Tribune editorial: SLC road bond: Before taxpayers start bailing, city should stop failing

Scott Sommerdorf | The Salt Lake Tribune A section of damaged road on the south side of 100 South just west of University in Salt Lake City.

Good intentions have paved Salt Lake City’s roads to hell.

Years of neglecting road maintenance has brought Utah’s capital city to a point of no return. Two-thirds of city roads are considered poor or worse, according to an independent analysis. Less than 10 percent were considered “good” or “satisfactory.” Now the city is looking at $20 million a year just to attack the backlog.

There is no surprise in this. Four years ago, the Salt Lake City Council even went so far as overriding then-Mayor Ralph Becker’s veto of a property tax increase. The council intended some of the money for roads, but even after the override Becker put the money toward employee raises instead. It wouldn’t have been enough anyway.

The ensuing years have seen various pledges from city officials to change their tune. It’s likely that every current council member campaigned on a pledge to address roads. But so far it’s been mostly talk.

Meanwhile, the roads keep crumbling. As it is, major city thoroughfares like 1100 East through Sugar House and 300 West in the “big box” retailing area are crevasse-filled stretches that turn shopping into a GoPro adventure.

And it’s only getting worse. Potholes that opened up last winter are still unfilled. That ensures today’s cracking roads are tomorrow’s failed ones. As the city engineer says of unmaintained roads, “ ... it’s not a straight-line deterioration. They get really bad really quick.”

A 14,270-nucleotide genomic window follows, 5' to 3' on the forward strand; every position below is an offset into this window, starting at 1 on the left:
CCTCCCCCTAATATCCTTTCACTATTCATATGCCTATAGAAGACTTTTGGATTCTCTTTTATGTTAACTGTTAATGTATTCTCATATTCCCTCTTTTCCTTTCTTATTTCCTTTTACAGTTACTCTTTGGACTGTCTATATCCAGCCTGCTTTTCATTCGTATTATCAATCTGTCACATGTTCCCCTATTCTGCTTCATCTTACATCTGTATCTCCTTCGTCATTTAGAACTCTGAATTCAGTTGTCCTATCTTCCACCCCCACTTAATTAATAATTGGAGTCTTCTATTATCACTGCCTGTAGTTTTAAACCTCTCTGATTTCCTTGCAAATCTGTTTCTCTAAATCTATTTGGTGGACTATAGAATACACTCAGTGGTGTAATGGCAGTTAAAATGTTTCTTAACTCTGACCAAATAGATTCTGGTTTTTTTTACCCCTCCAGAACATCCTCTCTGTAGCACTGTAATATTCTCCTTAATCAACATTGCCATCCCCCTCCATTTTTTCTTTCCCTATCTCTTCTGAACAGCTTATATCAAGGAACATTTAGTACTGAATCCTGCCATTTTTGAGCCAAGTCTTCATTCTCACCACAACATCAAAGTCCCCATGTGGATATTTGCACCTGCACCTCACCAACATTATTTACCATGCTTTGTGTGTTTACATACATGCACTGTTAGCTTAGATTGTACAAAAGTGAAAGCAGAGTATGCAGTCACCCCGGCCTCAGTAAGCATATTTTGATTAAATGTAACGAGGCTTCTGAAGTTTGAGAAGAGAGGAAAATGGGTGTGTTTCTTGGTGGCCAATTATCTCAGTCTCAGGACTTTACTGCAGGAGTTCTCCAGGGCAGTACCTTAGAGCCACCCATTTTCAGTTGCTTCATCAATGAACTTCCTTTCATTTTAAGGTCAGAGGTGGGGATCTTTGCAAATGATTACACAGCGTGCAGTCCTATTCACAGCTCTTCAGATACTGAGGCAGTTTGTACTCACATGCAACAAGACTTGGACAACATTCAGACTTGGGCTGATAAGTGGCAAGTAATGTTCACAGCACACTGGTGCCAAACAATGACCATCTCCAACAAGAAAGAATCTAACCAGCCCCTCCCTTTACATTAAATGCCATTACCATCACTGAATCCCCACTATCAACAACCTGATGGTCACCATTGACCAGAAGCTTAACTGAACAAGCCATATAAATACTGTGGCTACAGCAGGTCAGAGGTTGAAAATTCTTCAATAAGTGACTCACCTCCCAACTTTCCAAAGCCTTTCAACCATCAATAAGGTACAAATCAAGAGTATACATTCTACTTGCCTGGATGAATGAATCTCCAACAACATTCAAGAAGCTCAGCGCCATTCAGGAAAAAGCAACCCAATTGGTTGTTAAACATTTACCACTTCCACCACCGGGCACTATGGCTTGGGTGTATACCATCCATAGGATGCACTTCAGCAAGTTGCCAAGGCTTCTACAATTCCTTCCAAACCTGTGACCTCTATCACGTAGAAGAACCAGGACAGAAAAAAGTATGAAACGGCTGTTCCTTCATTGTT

Mayor Jackie Biskupski, with the City Council’s support, is asking voters to approve an $87 million bond for road reconstruction over 10 years. It would take 20 years to pay back the bond.

This is on top of two other tax increases that city residents already must absorb. Salt Lake City recently added a half-cent sales tax in part for roads, and Salt Lake County is also bumping its rate up for roads and transit. Combined, the sales tax rate is going from 6.85 percent to 7.60 percent in Salt Lake City.

Because the city is retiring other debt, the bond won’t raise property taxes much. But residents would be passing up a chance to drop their taxes by an average of $41.75 per year.

At this point, the bond may be unavoidable, but it has to come with genuine change. Maintenance means responding in real time. They need to fill the holes and cracks before they grow. It also means better coordination and oversight of utilities that dig up and patch roads with varying success.

Without the city changing its ways, we could see the new bond-funded roads fall apart before the bond is paid off.

Road maintenance is a core competency for cities, and Salt Lake City has been failing. Before taxpayers bail them out, city officials need more than intentions. They need to show they know what they’re doing.